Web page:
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100 Days, 100 Voices

We ask a Muslim-Appalachian with Kurdish roots her response to Immigration ban

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Sara Berzingi by Nancy Andrews Copyright 2017

Sara Berzingi

Sara Berzingi was born in Erbil, Iraq. Her family left Iraqi Kurdistan as refugees through operation Pacific Haven, which brought them to the United States in 1997. Sara and her family have called West Virginia home for a decade. She considers her family’s story a classic story of “the American Dream,” but wonders, “What does the American Dream mean now?”

Sara’s full interview is part of our 360° video series Muslim in Appalachia scheduled to launch next week. This series enables viewers to step into the worlds of Appalachian Muslims to experience what it means to navigate Muslim and Appalachian identity while challenging stereotypes of both.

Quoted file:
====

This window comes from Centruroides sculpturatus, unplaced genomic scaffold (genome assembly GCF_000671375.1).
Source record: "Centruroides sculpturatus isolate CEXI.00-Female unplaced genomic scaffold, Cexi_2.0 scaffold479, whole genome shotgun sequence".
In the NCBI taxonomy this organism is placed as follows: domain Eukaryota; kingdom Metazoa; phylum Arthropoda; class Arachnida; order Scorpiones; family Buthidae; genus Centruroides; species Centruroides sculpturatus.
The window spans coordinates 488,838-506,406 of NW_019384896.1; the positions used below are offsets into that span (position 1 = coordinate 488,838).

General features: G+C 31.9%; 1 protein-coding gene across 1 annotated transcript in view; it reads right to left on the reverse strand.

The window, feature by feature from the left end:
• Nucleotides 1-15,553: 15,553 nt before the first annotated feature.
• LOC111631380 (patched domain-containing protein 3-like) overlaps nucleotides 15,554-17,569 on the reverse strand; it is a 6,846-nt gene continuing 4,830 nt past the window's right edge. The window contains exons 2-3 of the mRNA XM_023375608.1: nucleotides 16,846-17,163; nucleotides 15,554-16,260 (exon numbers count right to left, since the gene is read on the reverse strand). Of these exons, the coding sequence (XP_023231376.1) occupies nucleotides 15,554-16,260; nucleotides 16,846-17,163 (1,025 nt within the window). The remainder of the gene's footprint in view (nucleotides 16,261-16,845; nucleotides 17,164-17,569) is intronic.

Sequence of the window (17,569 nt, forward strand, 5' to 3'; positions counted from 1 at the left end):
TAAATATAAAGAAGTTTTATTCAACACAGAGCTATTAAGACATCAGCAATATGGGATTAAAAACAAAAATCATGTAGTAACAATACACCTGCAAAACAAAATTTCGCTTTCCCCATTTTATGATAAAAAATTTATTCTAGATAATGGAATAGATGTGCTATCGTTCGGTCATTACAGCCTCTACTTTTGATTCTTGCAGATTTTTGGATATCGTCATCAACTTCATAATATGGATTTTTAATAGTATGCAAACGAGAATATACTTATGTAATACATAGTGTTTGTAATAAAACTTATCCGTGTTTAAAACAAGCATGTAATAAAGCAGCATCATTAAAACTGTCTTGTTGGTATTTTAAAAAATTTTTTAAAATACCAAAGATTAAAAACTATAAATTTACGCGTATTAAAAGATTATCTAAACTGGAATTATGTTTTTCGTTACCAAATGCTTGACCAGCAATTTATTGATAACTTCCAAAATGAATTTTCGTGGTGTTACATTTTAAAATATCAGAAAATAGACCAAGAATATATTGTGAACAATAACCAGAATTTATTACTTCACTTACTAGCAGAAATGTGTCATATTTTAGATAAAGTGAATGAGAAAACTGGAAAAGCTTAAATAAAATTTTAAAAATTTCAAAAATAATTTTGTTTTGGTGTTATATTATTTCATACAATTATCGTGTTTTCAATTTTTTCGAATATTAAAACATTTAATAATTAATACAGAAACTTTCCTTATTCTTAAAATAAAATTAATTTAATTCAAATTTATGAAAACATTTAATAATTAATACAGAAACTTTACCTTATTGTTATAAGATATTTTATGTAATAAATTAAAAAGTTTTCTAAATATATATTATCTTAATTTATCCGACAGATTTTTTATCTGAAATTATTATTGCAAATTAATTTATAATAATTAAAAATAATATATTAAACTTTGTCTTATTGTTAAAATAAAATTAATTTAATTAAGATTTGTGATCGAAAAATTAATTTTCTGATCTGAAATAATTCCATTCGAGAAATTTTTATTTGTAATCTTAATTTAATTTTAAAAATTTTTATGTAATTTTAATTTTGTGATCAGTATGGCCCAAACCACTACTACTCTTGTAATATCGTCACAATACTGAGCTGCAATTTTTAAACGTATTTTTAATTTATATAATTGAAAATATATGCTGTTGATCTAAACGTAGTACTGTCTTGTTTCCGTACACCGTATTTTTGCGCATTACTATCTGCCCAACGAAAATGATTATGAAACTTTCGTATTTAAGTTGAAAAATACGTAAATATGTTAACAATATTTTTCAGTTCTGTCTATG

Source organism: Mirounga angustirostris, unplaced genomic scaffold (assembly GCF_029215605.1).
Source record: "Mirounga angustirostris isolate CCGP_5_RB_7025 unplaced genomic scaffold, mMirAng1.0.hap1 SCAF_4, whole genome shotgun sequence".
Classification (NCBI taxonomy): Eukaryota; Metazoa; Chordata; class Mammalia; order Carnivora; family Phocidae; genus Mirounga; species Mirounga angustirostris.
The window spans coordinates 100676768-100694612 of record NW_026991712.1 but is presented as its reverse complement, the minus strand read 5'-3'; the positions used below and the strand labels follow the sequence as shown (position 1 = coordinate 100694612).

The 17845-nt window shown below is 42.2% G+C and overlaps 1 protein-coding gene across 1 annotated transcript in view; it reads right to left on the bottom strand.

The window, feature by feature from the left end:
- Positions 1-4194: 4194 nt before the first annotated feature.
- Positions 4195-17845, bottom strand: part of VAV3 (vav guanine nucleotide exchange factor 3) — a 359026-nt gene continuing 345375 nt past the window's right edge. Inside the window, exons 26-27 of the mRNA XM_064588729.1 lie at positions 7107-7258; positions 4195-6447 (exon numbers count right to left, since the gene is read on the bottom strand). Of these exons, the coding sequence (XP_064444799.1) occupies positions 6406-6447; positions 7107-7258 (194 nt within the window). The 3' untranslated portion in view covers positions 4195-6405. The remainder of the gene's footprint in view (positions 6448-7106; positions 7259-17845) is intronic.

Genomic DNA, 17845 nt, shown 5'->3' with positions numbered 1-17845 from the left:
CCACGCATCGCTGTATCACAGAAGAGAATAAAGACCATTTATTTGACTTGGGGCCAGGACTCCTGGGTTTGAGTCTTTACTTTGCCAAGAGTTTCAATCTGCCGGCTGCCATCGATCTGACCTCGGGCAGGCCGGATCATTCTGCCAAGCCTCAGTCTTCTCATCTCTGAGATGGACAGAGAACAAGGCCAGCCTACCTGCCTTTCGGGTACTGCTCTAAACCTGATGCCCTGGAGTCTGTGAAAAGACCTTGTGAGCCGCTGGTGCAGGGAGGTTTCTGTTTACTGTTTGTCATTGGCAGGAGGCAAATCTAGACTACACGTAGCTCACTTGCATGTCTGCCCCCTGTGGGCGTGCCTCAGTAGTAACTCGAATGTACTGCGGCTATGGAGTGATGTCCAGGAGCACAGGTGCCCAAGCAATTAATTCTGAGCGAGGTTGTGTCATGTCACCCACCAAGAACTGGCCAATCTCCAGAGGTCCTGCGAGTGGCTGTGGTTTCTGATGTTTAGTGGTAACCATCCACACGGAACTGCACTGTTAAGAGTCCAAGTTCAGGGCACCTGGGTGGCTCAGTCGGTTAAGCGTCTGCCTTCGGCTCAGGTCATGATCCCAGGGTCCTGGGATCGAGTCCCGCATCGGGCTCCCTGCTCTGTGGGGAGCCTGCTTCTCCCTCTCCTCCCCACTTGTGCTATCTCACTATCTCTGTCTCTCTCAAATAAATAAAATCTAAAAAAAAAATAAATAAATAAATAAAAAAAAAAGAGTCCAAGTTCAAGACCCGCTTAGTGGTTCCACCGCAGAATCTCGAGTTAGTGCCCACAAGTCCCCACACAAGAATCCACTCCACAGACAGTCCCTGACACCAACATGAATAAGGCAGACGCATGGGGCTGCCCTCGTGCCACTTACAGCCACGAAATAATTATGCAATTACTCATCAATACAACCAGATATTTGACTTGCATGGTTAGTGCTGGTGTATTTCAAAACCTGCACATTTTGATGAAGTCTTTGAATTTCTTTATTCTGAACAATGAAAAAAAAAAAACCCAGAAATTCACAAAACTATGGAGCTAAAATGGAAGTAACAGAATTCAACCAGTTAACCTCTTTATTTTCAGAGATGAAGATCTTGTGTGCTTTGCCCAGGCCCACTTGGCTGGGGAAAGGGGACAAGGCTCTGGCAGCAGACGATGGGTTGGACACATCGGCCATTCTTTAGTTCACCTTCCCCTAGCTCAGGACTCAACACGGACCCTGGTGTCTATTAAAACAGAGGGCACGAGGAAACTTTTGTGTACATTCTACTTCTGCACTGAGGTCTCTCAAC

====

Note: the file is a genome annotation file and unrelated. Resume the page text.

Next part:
Berzingi: To be honest, I am surprised. Many of us have been wondering if Donald Trump is all talk — is he really going to do the things that he says he is? And I think this week we got the answer to that question.

I saw on Twitter the other day ”America should be allowed to focus on its own people first.” And I’ve been thinking about that for a while. Is any nation allowed to focus solely on its own people? I’m a proud, proud American with Kurdish roots, and I will stand up and say that any day. But to put that identity above the needs of others? I don’t think that we are so arrogant to believe that we should only be able to focus on our own people. I think we are capable of so much more.


In ‘100 Days, 100 Voices’ Nancy Andrews presents photographs depicting the diversity of voices across Appalachia. These portraits strive to show the varied faces, passions, issues and opinions from around the region. Interviews have been edited for brevity and clarity. If you have an idea for ‘100 Days, 100 Voices’ please contact Nancy Andrews on Twitter @NancyAndrews or email at nancy.andrews [at] mail.wvu.edu.